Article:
Operating from September 2019, Engine No.4 has new projects lined up to add to its existing client base.
International event production professionals will be gathering at the ILMC Production Meeting (IPM) on Tuesday 3 March at the Royal Garden Hotel in London.
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Rain fails to dampen spirits at From the Fields fests
Extreme weather tested Manchester, UK-based promoter From the Fields at Kendal Calling and Bluedot festivals this year, but did little to detract from the events’ best ticket sales to date.
Bluedot and Kendal Calling, From the Field’s biggest events, took place on two consecutive weekends from 18 to 21 and 25 to 28 July.
Both festivals were an “absolute success”, From the Fields co-director and Bluedot festival director Ben Robinson tells IQ. Bluedot, now in its fourth year, sold out in advance with a 30% increase in capacity.
“I think we’ve reached our happy size there at 16,000,” says Robinson, stating “we have no ambition to increase further.”
The longer-running, larger Kendal Calling also saw record sales, shifting 30,000 tickets and maintaining a capacity crowd throughout the weekend, despite “a lot of extreme weather”.
“Every stage went ahead as planned and the festival opened on time every day,” explains Robinson, commending the site crew on their efforts “against the elements”.
Taking place each year at the Jodrell Bank Observatory, recently declared a UNESCO World Heritage site and home to the gigantic Lovell Telescope, the fourth outing was a special one for Bluedot, coinciding with the fiftieth anniversary of the moon landing.
“[The moon bounce] was the most unique thing I’ve ever seen at a festival and something you’d only find at Bluedot”
Audio clips recorded by headliners Kraftwerk, New Order and Hot Chip were used in a moon bounce, a radio communications technique that reflects waves from the moon back to an Earth-based receiver.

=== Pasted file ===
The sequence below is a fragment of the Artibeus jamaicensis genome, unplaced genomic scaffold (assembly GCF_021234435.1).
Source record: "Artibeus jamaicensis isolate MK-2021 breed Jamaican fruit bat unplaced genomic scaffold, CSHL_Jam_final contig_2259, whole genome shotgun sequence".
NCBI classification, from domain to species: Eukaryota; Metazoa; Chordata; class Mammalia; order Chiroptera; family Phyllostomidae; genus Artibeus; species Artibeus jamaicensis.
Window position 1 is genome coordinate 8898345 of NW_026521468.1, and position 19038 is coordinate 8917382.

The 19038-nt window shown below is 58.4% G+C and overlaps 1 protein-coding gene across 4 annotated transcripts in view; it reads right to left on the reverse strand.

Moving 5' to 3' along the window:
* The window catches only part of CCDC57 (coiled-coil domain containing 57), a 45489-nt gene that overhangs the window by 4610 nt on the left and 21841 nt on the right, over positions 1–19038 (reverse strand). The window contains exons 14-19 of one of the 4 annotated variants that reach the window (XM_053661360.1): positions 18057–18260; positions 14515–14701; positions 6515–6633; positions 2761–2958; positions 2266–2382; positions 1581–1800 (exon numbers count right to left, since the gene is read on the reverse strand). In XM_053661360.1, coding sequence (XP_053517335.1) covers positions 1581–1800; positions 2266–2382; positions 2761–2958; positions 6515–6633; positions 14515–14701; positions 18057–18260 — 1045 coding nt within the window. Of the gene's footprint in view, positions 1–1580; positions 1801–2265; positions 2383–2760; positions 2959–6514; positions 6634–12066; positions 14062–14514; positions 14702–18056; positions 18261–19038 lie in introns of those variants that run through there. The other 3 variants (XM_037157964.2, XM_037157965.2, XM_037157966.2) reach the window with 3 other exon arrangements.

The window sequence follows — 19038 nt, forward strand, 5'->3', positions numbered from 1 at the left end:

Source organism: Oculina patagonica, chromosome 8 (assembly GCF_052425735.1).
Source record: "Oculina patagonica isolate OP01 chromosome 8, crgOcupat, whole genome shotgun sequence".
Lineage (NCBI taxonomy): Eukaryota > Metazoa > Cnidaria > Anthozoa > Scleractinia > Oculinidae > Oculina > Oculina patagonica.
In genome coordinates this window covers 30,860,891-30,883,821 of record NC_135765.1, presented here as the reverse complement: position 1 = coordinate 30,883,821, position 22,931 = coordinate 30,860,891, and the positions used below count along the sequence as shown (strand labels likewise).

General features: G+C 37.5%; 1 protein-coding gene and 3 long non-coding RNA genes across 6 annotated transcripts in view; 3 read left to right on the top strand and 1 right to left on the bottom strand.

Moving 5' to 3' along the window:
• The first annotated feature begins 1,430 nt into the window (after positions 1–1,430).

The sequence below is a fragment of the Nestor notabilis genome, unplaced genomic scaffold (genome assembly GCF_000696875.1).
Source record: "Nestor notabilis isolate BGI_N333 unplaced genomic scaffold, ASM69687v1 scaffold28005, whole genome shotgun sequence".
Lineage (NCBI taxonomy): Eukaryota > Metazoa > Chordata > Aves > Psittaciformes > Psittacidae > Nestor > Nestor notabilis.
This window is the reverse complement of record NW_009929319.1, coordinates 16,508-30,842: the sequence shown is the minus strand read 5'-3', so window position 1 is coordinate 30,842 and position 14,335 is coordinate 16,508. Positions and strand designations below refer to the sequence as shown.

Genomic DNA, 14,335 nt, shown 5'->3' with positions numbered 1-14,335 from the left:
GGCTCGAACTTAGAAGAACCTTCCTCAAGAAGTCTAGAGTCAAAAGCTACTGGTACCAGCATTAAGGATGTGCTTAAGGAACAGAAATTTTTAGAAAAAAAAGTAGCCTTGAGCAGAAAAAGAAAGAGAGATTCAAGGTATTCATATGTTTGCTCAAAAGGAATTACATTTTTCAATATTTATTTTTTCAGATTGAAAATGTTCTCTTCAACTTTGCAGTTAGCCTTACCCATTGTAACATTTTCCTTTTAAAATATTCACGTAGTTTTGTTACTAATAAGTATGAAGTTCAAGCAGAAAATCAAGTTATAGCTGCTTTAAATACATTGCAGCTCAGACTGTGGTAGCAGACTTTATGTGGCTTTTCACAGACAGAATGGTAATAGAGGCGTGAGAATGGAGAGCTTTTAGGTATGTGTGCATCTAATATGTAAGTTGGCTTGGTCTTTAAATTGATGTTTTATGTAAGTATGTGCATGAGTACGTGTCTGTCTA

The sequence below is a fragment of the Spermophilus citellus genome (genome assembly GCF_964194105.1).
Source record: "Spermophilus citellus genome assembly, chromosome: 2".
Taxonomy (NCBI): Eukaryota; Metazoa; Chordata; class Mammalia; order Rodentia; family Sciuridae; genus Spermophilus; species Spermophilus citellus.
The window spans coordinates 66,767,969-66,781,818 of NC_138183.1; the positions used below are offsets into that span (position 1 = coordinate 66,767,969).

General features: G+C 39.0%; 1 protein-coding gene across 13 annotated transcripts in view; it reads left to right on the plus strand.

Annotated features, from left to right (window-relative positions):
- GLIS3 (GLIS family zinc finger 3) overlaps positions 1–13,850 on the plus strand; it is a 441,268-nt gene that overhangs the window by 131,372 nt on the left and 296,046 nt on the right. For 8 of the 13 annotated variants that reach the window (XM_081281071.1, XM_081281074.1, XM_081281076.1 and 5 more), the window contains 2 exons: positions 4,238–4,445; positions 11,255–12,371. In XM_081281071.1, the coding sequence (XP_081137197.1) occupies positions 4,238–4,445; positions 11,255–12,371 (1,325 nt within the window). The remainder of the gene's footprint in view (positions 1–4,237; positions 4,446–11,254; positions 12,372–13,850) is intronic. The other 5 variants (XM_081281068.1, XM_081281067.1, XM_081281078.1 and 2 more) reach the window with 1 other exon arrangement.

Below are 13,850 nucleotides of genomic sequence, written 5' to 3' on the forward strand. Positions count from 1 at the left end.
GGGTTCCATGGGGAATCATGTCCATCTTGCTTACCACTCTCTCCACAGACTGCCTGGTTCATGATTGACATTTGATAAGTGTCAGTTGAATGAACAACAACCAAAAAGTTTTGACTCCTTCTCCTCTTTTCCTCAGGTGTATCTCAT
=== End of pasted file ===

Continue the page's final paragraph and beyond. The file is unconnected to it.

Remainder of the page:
Robinson says the Bluedot moon bounce was “the most unique thing I’ve ever seen at a festival and something you’d only find at Bluedot”, which fuses music, science and technology.
The festival received a one-off license extension to 5 a.m. on the Saturday, allowing organisers to projection map onto the telescope and broadcast radio clips in real time with the original moon landing fifty years before.
According to Robinson, the “niche electronic programming” and music/ science combination – scientific speakers such as astronaut Helen Sharman and wildlife documentary presenter and biologist Liz Bonnin shared the main stage along with musical acts – attracts a “more specific audience” than Kendal Calling.
“Kendal Calling really feels like a broad cross section of the northwest of the UK,” says the From the Fields co-director. “There’s something for everyone.”
Orbital, Nile Rodgers and Chic, Manic Street Preachers, Doves, Courteeners and Tom Jones were among those playing the main stage over the weekend at Kendal Calling. Bristol punk rock band Idles were joined on stage by rapper Slowthai in a “truly unique” collaboration.
“There’s a real sense of community at both Bluedot and Kendal, and that makes people feel safe”
Despite their differences, both festivals provide a family-friendly environment, which Robinson puts down to “robust back of house services” and “good security and stewarding”.
“There’s a real sense of community at both Bluedot and Kendal, and that makes people feel safe,” says Robinson.
Both festivals have “landmark” years coming up in 2020, with Bluedot’s fifth anniversary and Kendal Calling’s 15th edition.
If this year’s Bluedot was about looking backwards at an iconic historical moment, says Robinson, next year’s festival will be a lot more future-facing. “The collaboration between music, science and tech gives ample opportunity to keep things fresh, as there are always new and exciting elements within those areas.”
Robinson describes the longevity of Kendal Calling as a “really bold achievement for us”, as the promoter confirms plans to continue the festival for the next ten years at least. Following “quite a muddy year”, the From the Fields co-director believes it is the right time to take a step back and look at “refreshing the site and design” in time for the festival’s anniversary.
Tickets for Bluedot 2020 are already available, with weekend camping priced at £168.75. Tickets for next year’s Kendal Calling go on sale on Friday at 10 am GMT.
Extinction Rebellion joins forces with Kendal Calling
Independent UK festival Kendal Calling has announced a unique collaboration with anti-climate change, civil disobedience campaign group Extinction Rebellion (XR).
The socio-political group has been staging protests in London since 15 April and met with British environment secretary Michael Gove yesterday (30 April).